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Thursday, 02/16/2006 2:09:43 PM

Thursday, February 16, 2006 2:09:43 PM

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Swiss slider gets skeleton out of closets
33-year-old Pedersen earns gold with two blazing runs down Cesana track

Maya Pedersen won gold in the skeleton Thursday evening in Turin, Italy.
But, more surprisingly after what fans saw in the luge events, not a single skeleton crashed in either run.

Updated: 2:01 p.m. ET Feb. 16, 2006
CESANA, Italy - Mama Maya, she’s fast!

Switzerland’s Maya Pedersen, who parked her sled to become a mother two years ago, is now an Olympic champion after winning her country’s first gold medal of the Turin Games in women’s skeleton on Thursday.

Showing zero fear in a headfirst, freezing freefall down one of the world’s fastest sliding tracks, Pedersen completed her two runs in 1 minute, 59.83 seconds, an astonishing 1.23 seconds ahead of Shelley Rudman of Britain — the first medal of these games for the Brits.

Canada’s Mellisa Hollingsworth-Richards won the bronze.

Katie Uhlaender of the U.S. finished sixth, more than two seconds behind Pedersen. It was not the result Uhlaender, whose father, Ted, was a major league baseball player, was planning on.

And it was yet another disappointment for the U.S. skeleton team, which has had its share of problems leading into the games. The Americans qualified only one woman slider; had a coach fired and saw their top male racer suspended for a year on the eve of the opening ceremonies.

“In my training runs, I threw down solid yesterday,” Uhlaender said. “If I’d done that today, I’d have medaled. My first Olympics, I wasn’t prepared for the amount of energy the crowd had. Man, it was something I would never trade.”

Pedersen, a two-time world champion, finished fifth at the Salt Lake City Games four years ago despite having the fastest time in the second run. She thought about retiring, but the 33-year-old decided to stick around for another shot at gold.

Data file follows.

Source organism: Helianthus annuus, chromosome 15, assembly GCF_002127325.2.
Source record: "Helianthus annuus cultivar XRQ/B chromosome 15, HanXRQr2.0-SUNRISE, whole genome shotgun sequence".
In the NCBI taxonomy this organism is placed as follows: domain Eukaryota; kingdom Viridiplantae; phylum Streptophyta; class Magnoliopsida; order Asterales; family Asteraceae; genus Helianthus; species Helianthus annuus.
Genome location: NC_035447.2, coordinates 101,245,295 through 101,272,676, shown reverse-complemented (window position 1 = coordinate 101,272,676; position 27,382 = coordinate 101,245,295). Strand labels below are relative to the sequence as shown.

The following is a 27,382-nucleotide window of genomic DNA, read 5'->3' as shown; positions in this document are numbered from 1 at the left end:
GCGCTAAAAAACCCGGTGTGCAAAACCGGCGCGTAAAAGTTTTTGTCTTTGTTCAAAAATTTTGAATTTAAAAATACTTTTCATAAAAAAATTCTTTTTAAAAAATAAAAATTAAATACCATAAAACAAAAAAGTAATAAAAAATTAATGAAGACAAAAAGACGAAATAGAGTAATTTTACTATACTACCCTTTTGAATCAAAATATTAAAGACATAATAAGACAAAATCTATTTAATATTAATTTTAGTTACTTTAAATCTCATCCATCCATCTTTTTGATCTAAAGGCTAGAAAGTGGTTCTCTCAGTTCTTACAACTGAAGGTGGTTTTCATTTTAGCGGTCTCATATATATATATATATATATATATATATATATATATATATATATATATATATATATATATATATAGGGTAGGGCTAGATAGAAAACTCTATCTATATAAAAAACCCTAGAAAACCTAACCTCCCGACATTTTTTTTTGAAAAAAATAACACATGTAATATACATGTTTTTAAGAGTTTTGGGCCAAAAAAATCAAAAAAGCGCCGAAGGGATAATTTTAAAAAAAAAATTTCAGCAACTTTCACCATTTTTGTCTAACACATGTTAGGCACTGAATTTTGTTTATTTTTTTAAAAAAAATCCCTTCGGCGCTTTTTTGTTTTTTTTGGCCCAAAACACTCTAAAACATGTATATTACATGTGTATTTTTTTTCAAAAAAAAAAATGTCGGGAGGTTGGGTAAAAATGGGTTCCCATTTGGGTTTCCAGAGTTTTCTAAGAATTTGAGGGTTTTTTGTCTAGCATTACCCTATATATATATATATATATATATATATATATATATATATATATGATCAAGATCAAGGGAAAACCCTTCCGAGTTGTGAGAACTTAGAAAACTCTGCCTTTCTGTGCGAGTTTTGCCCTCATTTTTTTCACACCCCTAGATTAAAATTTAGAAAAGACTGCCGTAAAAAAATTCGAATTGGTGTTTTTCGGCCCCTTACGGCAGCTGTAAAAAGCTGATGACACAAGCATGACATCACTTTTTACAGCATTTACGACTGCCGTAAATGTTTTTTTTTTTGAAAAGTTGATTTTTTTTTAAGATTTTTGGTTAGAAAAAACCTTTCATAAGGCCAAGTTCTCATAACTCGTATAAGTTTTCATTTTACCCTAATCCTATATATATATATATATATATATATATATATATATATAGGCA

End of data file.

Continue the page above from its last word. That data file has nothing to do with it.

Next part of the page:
She skipped the 2003-04 World Cup season because she was pregnant, but after giving birth to her daughter, Miriam, she came back to finish second in the world the next year. And in 2005, she won the world championship.

Now, she’s got another baby — a golden one.

Pedersen had a commanding lead of 0.65 seconds after setting a track record on her first run. The second one was nearly as good, and after blasting through the finish line, the Swiss Mrs. — she’s married to a Norwegian skeleton racer — remained face down on her sled, soaking in the moment.

Rudman, who finished second to Pedersen at the European Championships, was fourth after the first run before a blistering second heat put her on the podium.

Uhlaender put herself in too big of a hole to get back into the medal hunt.

With red, white and blue hair extensions sticking out of the back of her black racing helmet, Uhlaender, one of the best starters on the World Cup circuit, looked good on the top part of the track on her first run.

However, she seemed to lose her line as she worked her way down the 19-curve course, which didn’t crash any of the skeleton racers after overturning several luge sleds in the past few days.

At times, Uhlaender’s legs flailed out to the side, causing her to drag her feet too often on the ice to be among the leaders. She finished in 1:00.87, putting her in sixth out of 15 after the first run. She appeared to have many of the same problems on her second descent, which was even slower.

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